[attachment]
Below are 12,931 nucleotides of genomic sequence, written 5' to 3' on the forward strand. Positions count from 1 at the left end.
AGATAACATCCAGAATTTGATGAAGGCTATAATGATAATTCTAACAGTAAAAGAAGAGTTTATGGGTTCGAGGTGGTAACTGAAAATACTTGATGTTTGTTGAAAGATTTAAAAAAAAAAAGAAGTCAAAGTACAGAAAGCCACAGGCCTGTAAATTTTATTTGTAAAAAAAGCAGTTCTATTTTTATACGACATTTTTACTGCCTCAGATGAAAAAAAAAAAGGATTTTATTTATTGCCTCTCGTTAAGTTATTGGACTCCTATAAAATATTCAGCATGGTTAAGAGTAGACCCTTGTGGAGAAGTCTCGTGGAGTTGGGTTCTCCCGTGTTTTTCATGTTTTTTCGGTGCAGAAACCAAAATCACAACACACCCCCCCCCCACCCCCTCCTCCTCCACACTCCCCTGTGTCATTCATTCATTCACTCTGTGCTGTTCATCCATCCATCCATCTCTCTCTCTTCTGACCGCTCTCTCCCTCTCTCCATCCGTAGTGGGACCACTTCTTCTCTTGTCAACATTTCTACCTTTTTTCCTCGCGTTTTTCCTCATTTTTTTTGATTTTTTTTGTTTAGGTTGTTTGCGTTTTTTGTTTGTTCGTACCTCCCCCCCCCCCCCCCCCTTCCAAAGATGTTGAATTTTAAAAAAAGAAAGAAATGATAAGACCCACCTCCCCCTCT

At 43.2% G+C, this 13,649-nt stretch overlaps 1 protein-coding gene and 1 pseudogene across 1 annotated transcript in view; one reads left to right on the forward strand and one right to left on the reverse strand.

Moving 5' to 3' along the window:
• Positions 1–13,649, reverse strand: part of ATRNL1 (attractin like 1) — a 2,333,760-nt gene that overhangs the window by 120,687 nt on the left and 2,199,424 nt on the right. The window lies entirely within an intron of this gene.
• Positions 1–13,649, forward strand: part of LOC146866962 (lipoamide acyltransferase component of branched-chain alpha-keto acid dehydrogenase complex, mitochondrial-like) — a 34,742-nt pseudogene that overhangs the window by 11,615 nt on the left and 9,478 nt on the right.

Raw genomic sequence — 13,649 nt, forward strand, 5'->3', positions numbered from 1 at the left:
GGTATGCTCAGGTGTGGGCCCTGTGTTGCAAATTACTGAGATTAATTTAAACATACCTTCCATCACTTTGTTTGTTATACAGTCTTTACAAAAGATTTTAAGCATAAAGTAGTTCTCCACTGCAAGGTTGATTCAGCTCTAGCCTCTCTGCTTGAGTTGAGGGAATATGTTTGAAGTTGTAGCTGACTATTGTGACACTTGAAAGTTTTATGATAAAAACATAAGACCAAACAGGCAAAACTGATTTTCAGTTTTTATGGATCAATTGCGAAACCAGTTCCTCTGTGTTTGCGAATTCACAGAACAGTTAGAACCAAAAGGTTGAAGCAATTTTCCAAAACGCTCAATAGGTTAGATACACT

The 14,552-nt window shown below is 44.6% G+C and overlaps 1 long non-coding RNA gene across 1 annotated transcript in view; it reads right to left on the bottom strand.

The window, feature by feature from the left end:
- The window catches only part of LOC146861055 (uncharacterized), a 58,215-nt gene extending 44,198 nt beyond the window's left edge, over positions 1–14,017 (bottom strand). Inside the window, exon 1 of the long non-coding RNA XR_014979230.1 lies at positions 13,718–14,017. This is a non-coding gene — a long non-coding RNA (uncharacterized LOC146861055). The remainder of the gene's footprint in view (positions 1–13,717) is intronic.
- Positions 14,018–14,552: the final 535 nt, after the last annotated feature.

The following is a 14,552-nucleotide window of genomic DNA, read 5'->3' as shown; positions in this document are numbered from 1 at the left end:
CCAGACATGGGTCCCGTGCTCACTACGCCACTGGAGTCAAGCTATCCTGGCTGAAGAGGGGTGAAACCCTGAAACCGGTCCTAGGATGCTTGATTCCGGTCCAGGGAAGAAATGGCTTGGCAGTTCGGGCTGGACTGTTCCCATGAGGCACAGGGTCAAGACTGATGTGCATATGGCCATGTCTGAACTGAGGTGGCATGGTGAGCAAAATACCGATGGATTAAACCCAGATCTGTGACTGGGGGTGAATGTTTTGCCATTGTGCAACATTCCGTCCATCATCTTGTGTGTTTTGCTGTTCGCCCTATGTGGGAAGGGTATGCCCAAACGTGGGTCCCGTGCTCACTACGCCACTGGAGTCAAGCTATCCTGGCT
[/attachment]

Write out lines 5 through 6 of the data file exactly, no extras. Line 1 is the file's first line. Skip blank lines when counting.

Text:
• Positions 1–13,649, reverse strand: part of ATRNL1 (attractin like 1) — a 2,333,760-nt gene that overhangs the window by 120,687 nt on the left and 2,199,424 nt on the right. The window lies entirely within an intron of this gene.
• Positions 1–13,649, forward strand: part of LOC146866962 (lipoamide acyltransferase component of branched-chain alpha-keto acid dehydrogenase complex, mitochondrial-like) — a 34,742-nt pseudogene that overhangs the window by 11,615 nt on the left and 9,478 nt on the right.